|Basic Recruiting Tip - Getting the interview|
Make the call by asking for the person directly.
When the hiring source answers the phone, respond with good volume,
enthusiasm, confidence and absolute conviction that you are providing
a valuable service. Tell him/her who you are and what you do and then,
without a pause, present your applicant in no more than three sentences.
If the client refuses to provide information, then your final words should be, 'Thank you for your courtesy and time. I will just send you some information on our company and check in with you at a later date to see if things have changed.
Taking the Job Order
If the client has an opening, get the job order! Recruiters often do not recognize the opportunity. For example, after your pitch of an applicant, the client responds: 'Salary too high.' 'You must talk to personnel.' 'I need someone with more ....' 'Can't use agencies.' 'You are calling the wrong area.' 'I know this applicant.' These are all clues that there is a job order! Now you should get some specifics; don't let this person off the phone until you get the following, because you never know when you will be able to get him/her on the phone again (the golden minute).
Questions to ask when taking a job order
Remember, you want to leave both the applicant and client with the confidence that you are thorough. Some of these questions apply only to lower level positions. Please don't make the mistake of asking a question for a low level position when the position is at senior level and vice versa. These questions are only meant to get you started in the right direction.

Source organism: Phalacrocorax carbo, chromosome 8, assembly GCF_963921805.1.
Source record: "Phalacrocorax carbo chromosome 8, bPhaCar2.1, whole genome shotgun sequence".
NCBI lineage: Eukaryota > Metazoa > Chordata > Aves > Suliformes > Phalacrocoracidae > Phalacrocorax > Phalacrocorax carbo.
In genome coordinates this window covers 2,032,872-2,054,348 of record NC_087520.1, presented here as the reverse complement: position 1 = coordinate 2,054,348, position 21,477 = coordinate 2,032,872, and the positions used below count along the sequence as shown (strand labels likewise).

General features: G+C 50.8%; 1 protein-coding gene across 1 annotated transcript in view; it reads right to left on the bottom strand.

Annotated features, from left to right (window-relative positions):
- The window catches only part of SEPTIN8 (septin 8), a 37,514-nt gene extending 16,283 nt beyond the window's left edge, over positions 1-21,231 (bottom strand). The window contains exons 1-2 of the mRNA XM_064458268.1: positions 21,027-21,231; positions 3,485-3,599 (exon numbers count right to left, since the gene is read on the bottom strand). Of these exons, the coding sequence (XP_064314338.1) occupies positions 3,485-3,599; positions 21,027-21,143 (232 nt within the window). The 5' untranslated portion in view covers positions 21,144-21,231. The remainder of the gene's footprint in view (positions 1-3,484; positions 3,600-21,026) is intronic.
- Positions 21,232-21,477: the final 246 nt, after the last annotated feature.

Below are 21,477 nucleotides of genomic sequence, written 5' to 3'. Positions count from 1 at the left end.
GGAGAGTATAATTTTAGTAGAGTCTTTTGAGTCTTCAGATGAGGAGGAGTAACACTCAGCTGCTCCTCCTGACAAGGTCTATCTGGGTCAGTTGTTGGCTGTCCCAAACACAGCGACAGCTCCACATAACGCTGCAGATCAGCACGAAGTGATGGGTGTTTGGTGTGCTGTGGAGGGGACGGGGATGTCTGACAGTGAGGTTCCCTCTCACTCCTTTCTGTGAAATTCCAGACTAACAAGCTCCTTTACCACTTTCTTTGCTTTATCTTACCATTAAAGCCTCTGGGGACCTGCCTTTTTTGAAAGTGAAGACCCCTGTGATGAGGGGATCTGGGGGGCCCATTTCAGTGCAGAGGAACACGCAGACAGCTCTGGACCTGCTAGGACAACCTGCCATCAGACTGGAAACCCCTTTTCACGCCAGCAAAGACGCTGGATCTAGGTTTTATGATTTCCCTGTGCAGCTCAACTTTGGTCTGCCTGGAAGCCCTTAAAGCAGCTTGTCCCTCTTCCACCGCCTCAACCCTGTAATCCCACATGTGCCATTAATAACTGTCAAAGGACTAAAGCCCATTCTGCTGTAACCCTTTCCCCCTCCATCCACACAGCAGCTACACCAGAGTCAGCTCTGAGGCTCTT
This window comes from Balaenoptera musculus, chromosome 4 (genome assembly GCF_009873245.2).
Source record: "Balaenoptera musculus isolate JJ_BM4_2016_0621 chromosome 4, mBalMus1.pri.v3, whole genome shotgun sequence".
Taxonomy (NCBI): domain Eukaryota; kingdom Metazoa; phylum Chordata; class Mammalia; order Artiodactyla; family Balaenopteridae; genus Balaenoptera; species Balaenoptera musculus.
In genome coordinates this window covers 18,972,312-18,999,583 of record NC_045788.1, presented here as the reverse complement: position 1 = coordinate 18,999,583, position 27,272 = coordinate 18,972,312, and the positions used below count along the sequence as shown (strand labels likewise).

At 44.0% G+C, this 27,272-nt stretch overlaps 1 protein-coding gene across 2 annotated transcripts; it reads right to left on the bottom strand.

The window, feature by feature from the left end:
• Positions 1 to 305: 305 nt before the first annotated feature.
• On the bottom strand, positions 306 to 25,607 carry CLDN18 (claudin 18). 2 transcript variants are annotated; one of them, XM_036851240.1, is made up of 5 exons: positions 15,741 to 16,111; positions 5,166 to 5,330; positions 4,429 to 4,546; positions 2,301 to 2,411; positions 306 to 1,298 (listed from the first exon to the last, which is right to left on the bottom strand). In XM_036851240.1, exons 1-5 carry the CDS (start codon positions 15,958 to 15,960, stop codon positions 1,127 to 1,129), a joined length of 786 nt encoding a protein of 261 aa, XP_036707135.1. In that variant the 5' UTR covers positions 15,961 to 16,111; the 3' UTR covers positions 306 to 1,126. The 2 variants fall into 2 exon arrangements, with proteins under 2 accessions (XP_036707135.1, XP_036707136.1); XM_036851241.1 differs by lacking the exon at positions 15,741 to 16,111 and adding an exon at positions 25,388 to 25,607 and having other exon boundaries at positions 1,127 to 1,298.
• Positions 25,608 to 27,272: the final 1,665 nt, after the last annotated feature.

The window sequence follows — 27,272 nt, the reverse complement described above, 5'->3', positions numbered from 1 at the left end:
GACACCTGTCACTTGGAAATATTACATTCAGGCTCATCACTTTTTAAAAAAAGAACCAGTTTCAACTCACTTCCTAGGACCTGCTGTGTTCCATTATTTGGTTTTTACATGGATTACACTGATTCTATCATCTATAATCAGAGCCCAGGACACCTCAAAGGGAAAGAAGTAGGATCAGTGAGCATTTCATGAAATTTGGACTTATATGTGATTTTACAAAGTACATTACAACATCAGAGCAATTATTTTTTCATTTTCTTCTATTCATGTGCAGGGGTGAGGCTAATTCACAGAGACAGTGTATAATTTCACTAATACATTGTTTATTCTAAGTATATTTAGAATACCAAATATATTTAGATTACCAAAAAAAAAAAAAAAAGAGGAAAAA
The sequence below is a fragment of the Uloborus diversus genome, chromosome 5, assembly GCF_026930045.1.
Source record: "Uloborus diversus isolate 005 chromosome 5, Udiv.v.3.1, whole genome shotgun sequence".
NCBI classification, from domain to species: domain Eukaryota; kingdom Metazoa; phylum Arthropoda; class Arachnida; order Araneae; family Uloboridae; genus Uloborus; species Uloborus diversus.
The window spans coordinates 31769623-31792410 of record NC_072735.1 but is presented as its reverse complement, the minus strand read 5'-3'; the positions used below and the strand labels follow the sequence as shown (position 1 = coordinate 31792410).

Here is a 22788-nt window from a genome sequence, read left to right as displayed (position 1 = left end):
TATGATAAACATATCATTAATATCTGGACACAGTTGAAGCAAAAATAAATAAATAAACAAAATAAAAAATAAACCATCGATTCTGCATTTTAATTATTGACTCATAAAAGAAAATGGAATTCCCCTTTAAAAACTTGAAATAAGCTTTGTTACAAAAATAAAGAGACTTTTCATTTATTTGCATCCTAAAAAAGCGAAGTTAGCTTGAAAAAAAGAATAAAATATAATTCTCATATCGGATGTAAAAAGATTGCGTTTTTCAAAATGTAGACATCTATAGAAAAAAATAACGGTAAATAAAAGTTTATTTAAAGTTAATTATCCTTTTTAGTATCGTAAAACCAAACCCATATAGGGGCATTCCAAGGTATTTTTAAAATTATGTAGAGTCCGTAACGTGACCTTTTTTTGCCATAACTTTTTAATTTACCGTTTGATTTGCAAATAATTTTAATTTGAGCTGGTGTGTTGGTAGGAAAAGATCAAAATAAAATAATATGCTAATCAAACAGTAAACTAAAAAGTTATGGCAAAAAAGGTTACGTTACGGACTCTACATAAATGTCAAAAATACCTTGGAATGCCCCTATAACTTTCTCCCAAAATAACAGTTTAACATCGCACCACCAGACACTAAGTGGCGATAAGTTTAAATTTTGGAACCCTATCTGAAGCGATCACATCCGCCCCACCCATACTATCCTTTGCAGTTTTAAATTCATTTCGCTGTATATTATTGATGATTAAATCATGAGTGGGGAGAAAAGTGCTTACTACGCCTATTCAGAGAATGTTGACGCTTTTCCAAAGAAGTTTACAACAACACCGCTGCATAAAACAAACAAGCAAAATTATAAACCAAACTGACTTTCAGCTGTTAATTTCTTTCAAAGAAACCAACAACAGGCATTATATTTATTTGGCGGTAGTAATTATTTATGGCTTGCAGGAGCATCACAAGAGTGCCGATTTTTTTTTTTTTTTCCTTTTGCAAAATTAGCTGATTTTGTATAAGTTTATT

All of the above information should be entered on the job order record in your recruiting or staffing software. Remember, responses to the above are from the point of view of one individual. olicies and biases of others will influence this person. he interpretation by the recruiter from the answers only represent what was 'said' by the hiring source. Very often, what people say and what they do are completely different. For example, a hiring authority might say the person must have a degree, and then you find out at a later date that they hired a non-degreed person because she/he had so much experience in a particular area. Very often job order descriptions are formed by what and how the job order questions are asked. For example, 'A degree is required, isn't it?' as opposed to 'Which is more important, specific experience or education?' The ideas, attitudes and perceptions of one individual can change very quickly. Judgment is a big part of handling a job order. The more specific information on qualifications, the greater the potential for unfavorable results. Over qualification and pre-judgment by the executive search recruiter often lead to failure. This may sound like an about face but it's not. You can never have too much information; information provides the opportunity for creativity. But specific information on the 'must haves' of a job order and blind adherence to them is dangerous because it kills creativity.